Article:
Tools provide dual-bore access in monobore risers

Subsea operations are an expensive necessity in remote and deepwater locations due, in most part, to the complex functionality required of the tooling and the costs as sociated with the high specification vessels required on location. This is particularly true of completion and tree installation programs where traditional dual-bore systems are specified.

Aug 1st, 1998

Reducing subsea hardware needs

Tom Leeson
The Expro Group
Subsea operations are an expensive necessity in remote and deepwater locations due, in most part, to the complex functionality required of the tooling and the costs as sociated with the high specification vessels required on location. This is particularly true of completion and tree installation programs where traditional dual-bore systems are specified.

The Expro Group's subsea development engineering department in Aberdeen has been responsible for two recent innovations in this area, with both completion and open water bore selector systems suitable for providing dual-bore access from monobore risers. The goup has been commissioned to support a major field development in the North Sea region.

The tools have been designed to dispense with the need for a dual-bore riser, an expensive element of the installation tooling package, in order to reduce the capital cost of the required equipment and to reduce the rig-up and running time during the operations sequence. These latter factors become a significant issue due to the increase in day rates for high specification rigs for deepwater operations and the increased time to trip the string to the seabed.

Completion installation

The completion system is designed to be run as part of the tubing landing string, providing wireline access to both the annulus and production bores of the tubing hanger. The tool can be controlled from the surface in parallel to the tubing hanger running tool (THRT) control system and directs tool strings to one or other bore as required via a hinged gate actuated by a sliding sleeve.

The tool is designed to interface either directly with the THRT or with a dual-bore subsea completion tree (DBSCT), another Expro development introduced in 1995 and now employed to provide dual-bore well control and an emergency disconnect (and subsequent relatch) facility in the landing string during completion and clean-up operations.

This modular concept has allowed the design to be kept simple with well control and tubing hanging functions provided in com plementary tools. The potential for a string circulation path has been retained through use of a side-port in the annulus bore of the DBSCT accessed via the BOP choke/kill lines.

The tool, in a 6-3/8 in. by 2 in. configuration, has now been used to successfully install eight subsea completions with no attributable downtime. These have been installed in approximately 500 meters of water in a harsh environment, utilizing a hydraulically actuated tubing hanger requiring suspension plugs in both annulus and production bores.

Tree installation

Similar dual-bore riser requirements have traditionally existed for conventional tree installation operations, with monobore systems requiring a round-trip to surface to re-align the riser for annulus bore access - an operation that can be expensive from a high-specification rig in deep water.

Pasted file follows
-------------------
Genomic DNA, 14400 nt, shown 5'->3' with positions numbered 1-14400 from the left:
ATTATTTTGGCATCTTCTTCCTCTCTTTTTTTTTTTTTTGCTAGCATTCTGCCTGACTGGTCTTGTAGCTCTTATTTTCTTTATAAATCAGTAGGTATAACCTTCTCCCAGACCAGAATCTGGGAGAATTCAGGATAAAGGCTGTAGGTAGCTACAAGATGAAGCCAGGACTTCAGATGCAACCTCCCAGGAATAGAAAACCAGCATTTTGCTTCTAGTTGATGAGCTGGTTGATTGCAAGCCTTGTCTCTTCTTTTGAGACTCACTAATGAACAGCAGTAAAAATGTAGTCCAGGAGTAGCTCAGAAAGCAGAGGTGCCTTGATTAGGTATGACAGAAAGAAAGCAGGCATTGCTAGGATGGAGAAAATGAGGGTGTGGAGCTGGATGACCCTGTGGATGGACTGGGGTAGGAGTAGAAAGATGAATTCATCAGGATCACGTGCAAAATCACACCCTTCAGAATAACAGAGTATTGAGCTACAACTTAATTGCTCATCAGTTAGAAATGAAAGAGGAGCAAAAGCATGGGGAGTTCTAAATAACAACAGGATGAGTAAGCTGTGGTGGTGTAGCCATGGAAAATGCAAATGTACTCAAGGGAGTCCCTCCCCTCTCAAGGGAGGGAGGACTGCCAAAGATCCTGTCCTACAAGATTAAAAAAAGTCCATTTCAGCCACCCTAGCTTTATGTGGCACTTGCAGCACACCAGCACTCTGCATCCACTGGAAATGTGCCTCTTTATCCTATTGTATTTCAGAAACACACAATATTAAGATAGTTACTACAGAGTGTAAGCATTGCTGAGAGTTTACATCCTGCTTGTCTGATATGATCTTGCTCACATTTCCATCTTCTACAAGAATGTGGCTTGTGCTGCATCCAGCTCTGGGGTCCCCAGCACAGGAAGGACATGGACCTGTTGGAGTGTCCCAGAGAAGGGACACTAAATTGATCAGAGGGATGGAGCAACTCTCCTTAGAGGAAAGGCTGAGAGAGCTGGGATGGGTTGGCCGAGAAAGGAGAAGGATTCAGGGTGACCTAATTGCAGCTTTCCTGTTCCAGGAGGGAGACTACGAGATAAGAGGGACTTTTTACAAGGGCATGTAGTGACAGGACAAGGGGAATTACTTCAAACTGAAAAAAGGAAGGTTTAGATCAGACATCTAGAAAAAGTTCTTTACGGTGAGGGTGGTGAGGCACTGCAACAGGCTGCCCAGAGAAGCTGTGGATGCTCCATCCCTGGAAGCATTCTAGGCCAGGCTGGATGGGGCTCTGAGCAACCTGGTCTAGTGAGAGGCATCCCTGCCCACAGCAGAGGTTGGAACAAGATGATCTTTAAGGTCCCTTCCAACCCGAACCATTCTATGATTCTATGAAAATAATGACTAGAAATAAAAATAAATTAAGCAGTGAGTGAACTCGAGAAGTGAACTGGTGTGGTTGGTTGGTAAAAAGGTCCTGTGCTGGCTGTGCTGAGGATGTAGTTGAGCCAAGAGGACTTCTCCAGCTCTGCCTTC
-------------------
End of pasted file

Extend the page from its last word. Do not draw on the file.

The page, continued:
However, application of the bore selector concept will deliver capital and potential operational cost savings by interfacing with existing lower riser package (LRP) design. The tool is positioned in the string immediately above the emergency disconnection package (EDP), and below the riser stress joint. Selection functions are controlled hydraulically via the workover control system (WOCS). A position indicator, viewable with an eyeball ROV, has been incorporated to provide feedback.

The tool utilizes a similar mechanism for the completion tool, ensuring simplicity and allowing lessons learned during engineering and fabrication to be incorporated into both designs.

Having recently completed stack-up and integration testing without problems, the system will be deployed for the first time in a program of tree installations due to commence in the near future.

Summary

Clearly, there remains room for improving the cost-effective design of subsea equipment. However, the success outlined above shows that it is possible to incorporate novel concepts while maintaining effective management of the interfaces between several complex tool packages.

Each item can no longer be viewed in isolation. Rather, a holistic approach incorporating the overall impact on both capital and operational expenditure is required. As subsea developments become the norm in the deepwater provinces, the potential benefits of innovative tooling will increase, requiring all engineers to question the validity of employing well-proven but expensive technology.

With the increasing pressures caused by high-cost developments and low crude prices, engineers will be forced to investigate alternative solutions in order to maintain expected returns on development in vestment.

Author

Tom Leeson is General Marketing Manager for Subsea for the subsea division of the 'Ex pro Group, based in Aberdeen. Previously, he was with Shell in Oman and The Netherlands, and after that was Expro Group's principal engineer for floating production, with special ization in extended well testing and early production facilities. He holds a Bsc and PhD in Chemical Engineering from the University of Birmingham (UK).

Copyright 1998 Oil & Gas Journal. All Rights Reserved.

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